Tag Info

New answers tagged

1

To add to @Mark's answer, we may venture that in early times, gold was both rare and amenable to be crafted into jewels that thus displayed the wealth of their owner. As such, gold is a key to an elevated social status, making it highly desirable everywhere. Gold was not the first metal to serve in that role; e.g. some late neolithic tombs have yielded ...


5

From a practicality perspective; Gold shared the same an early advantages that Copper did for developing societies. It can be worked by being beaten and by being cast, so the technology requirements to begin working with gold is lower than even bronze. In it's natural state gold is malleable and shiny, making it an obvious candidate for cultures and artists ...


8

The question is commonly asked (Google the question and you get 446,000,000 answers). BBC News has an excellent answer that mirrors my answer below, but in far more depth and with much less withering sarcasm. The summary is the last two sentences, " . . . to paraphrase Churchill, out of all the elements, gold makes the worst possible currency. Apart ...


0

The UK was already a very wealthy nation at the time. They had established trade routes and colonies all over the world from the Americas to the Far East. Her deep water ports and inland canal systems made it easy to transport goods from inland and export them all over the world. It was also teeming with great scientific minds. The Royal Society had a great ...


0

I decided to answer it even if briefly it is already answered by Semaphore and Pieter Geerkens The money itself not backed by any physical assets, to understand the current situation, the existing two answers contain the "Fiat money" definition, which is one big part of the story. The complete story is way bigger than it can be told in this single answer, ...


1

I have a great interest in the history of salt, mainly because of looking to the uncertain future, and can confirm that Salt was essential to soldiers during warfare. If was the main way to preserve meat, fish and vegetables, and without it long marches were untenable. Salt mines were few and far between and taking it from the sea was only practical in ...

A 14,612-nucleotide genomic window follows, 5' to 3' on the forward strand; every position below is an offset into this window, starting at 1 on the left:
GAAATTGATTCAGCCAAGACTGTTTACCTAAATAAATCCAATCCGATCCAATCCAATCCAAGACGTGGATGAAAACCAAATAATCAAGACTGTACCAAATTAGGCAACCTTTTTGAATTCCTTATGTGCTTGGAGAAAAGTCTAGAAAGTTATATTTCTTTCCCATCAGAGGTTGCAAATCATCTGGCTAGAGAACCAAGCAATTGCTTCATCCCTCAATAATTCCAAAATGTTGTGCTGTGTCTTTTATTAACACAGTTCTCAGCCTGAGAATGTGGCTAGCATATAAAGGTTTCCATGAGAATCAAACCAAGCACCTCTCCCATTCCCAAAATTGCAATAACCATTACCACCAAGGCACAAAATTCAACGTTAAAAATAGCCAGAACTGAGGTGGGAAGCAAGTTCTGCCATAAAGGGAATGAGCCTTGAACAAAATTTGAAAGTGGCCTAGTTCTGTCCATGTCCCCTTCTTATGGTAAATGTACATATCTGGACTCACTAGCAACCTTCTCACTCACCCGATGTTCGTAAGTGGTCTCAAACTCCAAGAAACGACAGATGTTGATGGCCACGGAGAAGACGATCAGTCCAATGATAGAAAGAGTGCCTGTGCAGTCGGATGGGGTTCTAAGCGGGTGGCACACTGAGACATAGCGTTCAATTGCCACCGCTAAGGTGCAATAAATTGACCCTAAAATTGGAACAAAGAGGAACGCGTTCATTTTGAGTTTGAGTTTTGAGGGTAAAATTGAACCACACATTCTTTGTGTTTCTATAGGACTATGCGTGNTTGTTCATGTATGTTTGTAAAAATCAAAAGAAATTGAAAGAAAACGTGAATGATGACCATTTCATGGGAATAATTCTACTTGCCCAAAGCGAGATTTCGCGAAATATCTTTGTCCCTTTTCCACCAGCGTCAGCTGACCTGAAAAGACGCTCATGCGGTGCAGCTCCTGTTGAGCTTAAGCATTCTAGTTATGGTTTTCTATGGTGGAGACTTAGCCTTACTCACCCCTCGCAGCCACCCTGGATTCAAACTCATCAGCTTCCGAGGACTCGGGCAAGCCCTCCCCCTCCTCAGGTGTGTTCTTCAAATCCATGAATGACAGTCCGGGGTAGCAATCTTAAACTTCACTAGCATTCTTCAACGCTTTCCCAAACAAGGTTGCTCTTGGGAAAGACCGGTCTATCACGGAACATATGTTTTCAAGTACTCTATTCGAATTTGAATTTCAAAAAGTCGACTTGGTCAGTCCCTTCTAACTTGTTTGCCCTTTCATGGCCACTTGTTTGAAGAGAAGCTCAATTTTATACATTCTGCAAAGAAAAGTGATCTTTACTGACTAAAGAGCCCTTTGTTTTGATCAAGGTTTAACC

8

The American dollar is now Fiat Money, unbacked by any physical asset


28

The United States abandoned the gold standard on 15 August 1971. Since then it has been using fiat money, which is not backed by any commodity. It derives its value solely from government authority. This is sometimes also known as a "managed currency standard".


3

I wouldn't call it "unique," but Hitler adopted the "Keynesian" prescription of "pump-priming" a depressed economy through government spending. Even if it was for military spending (which to Hitler, was a form of "investment.") This started in 1933-34, and pre-dated Keynes' 1936 tome, "A General Theory of Employment, Interest and Money." This gave Nazi ...


4

I am considering this a reference request for seminal works on "power" in historiography. The most well known recent theorist of "power" as a historical determinant is Foucault. In Foucault's work power seems to be organised by a historical context of possibilities of knowledge, an "episteme," that orders how people perceive and enact power. I do not ...


2

Using Jairus Banaji's lovely Theory as History (Haymarket/Brill) he goes into depth into the role of early capitalism in reinfeudating Poland. (First four chapters iirc). The Eastern Baltic ended up being the granary of Western Europe. This put pressure on landlords over a long period of time to extract the maximum cash / good-as-cash that they could from ...


3

"dead credit" isn't a concept, it is a metaphor. See the notes: "Verse commentary in Polish presents mourning over the personalized credit (buying on credit I warn you, do not go anywhere without money - Przestrzegam was nie chodźcie nigdzie bez pieniędzy):" The community are mourning the loss of credit. I'm not sure what event caused them to lose credit ...


1

According to a recent study commissioned by the German Finance Ministry, looting of German Jewish wealth amounted to 120 billion reich marks and financed about 1/3 of the expenditure of the German armed forces during WWII. http://www.telegraph.co.uk/news/worldnews/europe/germany/8119805/Confiscated-Jewish-wealth-helped-fund-the-German-war-effort.html


1

To complement Mark's answer, from the Marxist perspective where "prosperity" could only be viewed as the maximisation of value under bourgeois control. I was reading an abstract today on the commodity form's [use in human communities, resulting in reflected legal and political ideology as people consider their practice in the light of commodity society, and ...



Top 50 recent answers are included